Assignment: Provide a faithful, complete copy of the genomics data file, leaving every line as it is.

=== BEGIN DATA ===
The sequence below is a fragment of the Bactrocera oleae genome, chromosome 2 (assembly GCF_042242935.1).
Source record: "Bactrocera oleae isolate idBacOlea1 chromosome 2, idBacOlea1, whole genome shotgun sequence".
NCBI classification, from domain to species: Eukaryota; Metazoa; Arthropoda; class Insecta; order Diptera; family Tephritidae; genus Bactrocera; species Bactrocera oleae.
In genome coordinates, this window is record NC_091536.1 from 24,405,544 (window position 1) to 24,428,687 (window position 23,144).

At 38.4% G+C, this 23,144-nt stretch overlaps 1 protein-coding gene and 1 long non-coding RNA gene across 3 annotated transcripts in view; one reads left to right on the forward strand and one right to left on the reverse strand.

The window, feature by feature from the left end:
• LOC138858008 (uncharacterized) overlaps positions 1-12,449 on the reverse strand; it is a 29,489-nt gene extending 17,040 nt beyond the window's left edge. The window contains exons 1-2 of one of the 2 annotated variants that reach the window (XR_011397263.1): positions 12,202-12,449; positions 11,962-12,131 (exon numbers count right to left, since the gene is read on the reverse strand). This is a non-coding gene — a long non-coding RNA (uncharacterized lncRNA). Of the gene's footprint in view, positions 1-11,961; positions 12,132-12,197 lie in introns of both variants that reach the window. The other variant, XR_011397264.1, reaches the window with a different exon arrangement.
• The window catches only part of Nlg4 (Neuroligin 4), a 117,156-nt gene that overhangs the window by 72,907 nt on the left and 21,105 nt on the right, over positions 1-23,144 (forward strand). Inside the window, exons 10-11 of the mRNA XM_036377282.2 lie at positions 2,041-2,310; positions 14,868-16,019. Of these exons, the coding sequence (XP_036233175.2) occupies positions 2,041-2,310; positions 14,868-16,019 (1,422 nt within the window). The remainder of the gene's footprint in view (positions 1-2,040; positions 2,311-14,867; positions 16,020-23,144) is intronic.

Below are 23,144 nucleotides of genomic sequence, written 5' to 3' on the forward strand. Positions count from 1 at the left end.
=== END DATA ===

The sequence below is a fragment of the Bactrocera oleae genome, chromosome 2 (assembly GCF_042242935.1).
Source record: "Bactrocera oleae isolate idBacOlea1 chromosome 2, idBacOlea1, whole genome shotgun sequence".
NCBI classification, from domain to species: Eukaryota; Metazoa; Arthropoda; class Insecta; order Diptera; family Tephritidae; genus Bactrocera; species Bactrocera oleae.
In genome coordinates, this window is record NC_091536.1 from 24,405,544 (window position 1) to 24,428,687 (window position 23,144).

At 38.4% G+C, this 23,144-nt stretch overlaps 1 protein-coding gene and 1 long non-coding RNA gene across 3 annotated transcripts in view; one reads left to right on the forward strand and one right to left on the reverse strand.

The window, feature by feature from the left end:
• LOC138858008 (uncharacterized) overlaps positions 1-12,449 on the reverse strand; it is a 29,489-nt gene extending 17,040 nt beyond the window's left edge. The window contains exons 1-2 of one of the 2 annotated variants that reach the window (XR_011397263.1): positions 12,202-12,449; positions 11,962-12,131 (exon numbers count right to left, since the gene is read on the reverse strand). This is a non-coding gene — a long non-coding RNA (uncharacterized lncRNA). Of the gene's footprint in view, positions 1-11,961; positions 12,132-12,197 lie in introns of both variants that reach the window. The other variant, XR_011397264.1, reaches the window with a different exon arrangement.
• The window catches only part of Nlg4 (Neuroligin 4), a 117,156-nt gene that overhangs the window by 72,907 nt on the left and 21,105 nt on the right, over positions 1-23,144 (forward strand). Inside the window, exons 10-11 of the mRNA XM_036377282.2 lie at positions 2,041-2,310; positions 14,868-16,019. Of these exons, the coding sequence (XP_036233175.2) occupies positions 2,041-2,310; positions 14,868-16,019 (1,422 nt within the window). The remainder of the gene's footprint in view (positions 1-2,040; positions 2,311-14,867; positions 16,020-23,144) is intronic.

Below are 23,144 nucleotides of genomic sequence, written 5' to 3' on the forward strand. Positions count from 1 at the left end.